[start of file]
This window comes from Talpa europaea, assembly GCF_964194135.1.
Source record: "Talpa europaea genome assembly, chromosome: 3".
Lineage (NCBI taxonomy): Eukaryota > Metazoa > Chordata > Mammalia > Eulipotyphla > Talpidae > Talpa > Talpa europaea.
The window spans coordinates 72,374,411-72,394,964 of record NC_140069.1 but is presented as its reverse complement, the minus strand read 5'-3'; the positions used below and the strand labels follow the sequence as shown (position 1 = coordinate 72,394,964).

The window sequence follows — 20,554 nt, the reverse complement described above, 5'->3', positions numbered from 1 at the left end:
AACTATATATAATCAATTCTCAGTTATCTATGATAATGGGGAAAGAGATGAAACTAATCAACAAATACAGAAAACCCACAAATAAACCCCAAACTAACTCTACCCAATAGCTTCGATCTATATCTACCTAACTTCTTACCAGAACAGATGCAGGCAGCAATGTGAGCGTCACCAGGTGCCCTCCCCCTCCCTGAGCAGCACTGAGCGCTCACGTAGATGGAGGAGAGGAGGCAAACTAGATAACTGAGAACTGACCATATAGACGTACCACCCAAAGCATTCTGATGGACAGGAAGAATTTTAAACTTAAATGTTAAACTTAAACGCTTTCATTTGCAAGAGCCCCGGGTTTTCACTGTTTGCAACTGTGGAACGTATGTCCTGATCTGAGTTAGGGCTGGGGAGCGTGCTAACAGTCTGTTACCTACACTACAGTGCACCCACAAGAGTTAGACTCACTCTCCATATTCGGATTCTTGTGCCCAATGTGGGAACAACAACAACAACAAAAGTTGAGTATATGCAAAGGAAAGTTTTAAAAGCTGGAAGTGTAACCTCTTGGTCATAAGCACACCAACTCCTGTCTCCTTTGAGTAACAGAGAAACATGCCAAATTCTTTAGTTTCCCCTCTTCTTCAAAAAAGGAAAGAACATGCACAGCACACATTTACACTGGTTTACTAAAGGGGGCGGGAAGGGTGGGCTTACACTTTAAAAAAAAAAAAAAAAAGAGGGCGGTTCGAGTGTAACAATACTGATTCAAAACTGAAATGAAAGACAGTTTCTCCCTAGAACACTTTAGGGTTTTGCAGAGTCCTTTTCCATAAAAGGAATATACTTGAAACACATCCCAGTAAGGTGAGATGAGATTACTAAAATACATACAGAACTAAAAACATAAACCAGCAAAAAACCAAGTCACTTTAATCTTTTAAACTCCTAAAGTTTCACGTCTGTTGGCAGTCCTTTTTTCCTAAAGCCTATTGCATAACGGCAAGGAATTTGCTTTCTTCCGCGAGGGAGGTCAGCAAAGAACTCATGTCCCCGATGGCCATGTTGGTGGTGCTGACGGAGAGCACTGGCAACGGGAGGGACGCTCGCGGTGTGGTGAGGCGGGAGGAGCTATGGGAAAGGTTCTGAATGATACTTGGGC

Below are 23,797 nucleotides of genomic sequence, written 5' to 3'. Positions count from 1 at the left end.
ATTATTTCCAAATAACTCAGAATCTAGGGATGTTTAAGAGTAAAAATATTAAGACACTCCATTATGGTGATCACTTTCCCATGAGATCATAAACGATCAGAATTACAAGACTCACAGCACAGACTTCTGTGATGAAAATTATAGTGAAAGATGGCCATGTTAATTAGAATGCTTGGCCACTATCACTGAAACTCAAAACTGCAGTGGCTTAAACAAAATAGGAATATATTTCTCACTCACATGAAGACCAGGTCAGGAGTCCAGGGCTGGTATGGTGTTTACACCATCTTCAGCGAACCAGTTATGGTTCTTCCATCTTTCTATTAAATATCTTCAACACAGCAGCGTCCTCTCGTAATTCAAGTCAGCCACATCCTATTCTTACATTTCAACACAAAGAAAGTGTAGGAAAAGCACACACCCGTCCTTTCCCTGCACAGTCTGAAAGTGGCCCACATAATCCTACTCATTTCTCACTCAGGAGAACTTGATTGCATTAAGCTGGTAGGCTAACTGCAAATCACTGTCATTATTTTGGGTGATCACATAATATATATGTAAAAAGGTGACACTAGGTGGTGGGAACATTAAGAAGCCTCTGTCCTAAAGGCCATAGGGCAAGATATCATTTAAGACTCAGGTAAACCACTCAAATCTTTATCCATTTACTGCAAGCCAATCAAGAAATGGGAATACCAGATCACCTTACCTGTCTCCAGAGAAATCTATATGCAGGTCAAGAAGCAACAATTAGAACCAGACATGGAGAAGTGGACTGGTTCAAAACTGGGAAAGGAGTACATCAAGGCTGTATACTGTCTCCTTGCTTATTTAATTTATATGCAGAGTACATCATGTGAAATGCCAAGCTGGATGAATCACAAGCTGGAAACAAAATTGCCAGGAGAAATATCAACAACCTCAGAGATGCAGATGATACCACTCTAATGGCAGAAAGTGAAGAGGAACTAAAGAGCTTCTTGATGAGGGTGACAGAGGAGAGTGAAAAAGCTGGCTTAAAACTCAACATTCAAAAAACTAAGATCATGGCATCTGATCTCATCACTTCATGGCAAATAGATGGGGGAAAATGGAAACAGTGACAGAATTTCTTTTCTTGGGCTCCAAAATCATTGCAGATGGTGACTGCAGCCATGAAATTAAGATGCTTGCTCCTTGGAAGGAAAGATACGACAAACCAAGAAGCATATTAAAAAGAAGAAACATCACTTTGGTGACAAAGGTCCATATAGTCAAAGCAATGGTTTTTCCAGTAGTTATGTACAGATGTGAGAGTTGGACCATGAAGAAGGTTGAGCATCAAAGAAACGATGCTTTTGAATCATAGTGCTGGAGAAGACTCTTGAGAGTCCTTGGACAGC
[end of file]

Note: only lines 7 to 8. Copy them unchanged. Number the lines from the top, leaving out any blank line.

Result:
Below are 23,797 nucleotides of genomic sequence, written 5' to 3'. Positions count from 1 at the left end.
ATTATTTCCAAATAACTCAGAATCTAGGGATGTTTAAGAGTAAAAATATTAAGACACTCCATTATGGTGATCACTTTCCCATGAGATCATAAACGATCAGAATTACAAGACTCACAGCACAGACTTCTGTGATGAAAATTATAGTGAAAGATGGCCATGTTAATTAGAATGCTTGGCCACTATCACTGAAACTCAAAACTGCAGTGGCTTAAACAAAATAGGAATATATTTCTCACTCACATGAAGACCAGGTCAGGAGTCCAGGGCTGGTATGGTGTTTACACCATCTTCAGCGAACCAGTTATGGTTCTTCCATCTTTCTATTAAATATCTTCAACACAGCAGCGTCCTCTCGTAATTCAAGTCAGCCACATCCTATTCTTACATTTCAACACAAAGAAAGTGTAGGAAAAGCACACACCCGTCCTTTCCCTGCACAGTCTGAAAGTGGCCCACATAATCCTACTCATTTCTCACTCAGGAGAACTTGATTGCATTAAGCTGGTAGGCTAACTGCAAATCACTGTCATTATTTTGGGTGATCACATAATATATATGTAAAAAGGTGACACTAGGTGGTGGGAACATTAAGAAGCCTCTGTCCTAAAGGCCATAGGGCAAGATATCATTTAAGACTCAGGTAAACCACTCAAATCTTTATCCATTTACTGCAAGCCAATCAAGAAATGGGAATACCAGATCACCTTACCTGTCTCCAGAGAAATCTATATGCAGGTCAAGAAGCAACAATTAGAACCAGACATGGAGAAGTGGACTGGTTCAAAACTGGGAAAGGAGTACATCAAGGCTGTATACTGTCTCCTTGCTTATTTAATTTATATGCAGAGTACATCATGTGAAATGCCAAGCTGGATGAATCACAAGCTGGAAACAAAATTGCCAGGAGAAATATCAACAACCTCAGAGATGCAGATGATACCACTCTAATGGCAGAAAGTGAAGAGGAACTAAAGAGCTTCTTGATGAGGGTGACAGAGGAGAGTGAAAAAGCTGGCTTAAAACTCAACATTCAAAAAACTAAGATCATGGCATCTGATCTCATCACTTCATGGCAAATAGATGGGGGAAAATGGAAACAGTGACAGAATTTCTTTTCTTGGGCTCCAAAATCATTGCAGATGGTGACTGCAGCCATGAAATTAAGATGCTTGCTCCTTGGAAGGAAAGATACGACAAACCAAGAAGCATATTAAAAAGAAGAAACATCACTTTGGTGACAAAGGTCCATATAGTCAAAGCAATGGTTTTTCCAGTAGTTATGTACAGATGTGAGAGTTGGACCATGAAGAAGGTTGAGCATCAAAGAAACGATGCTTTTGAATCATAGTGCTGGAGAAGACTCTTGAGAGTCCTTGGACAGC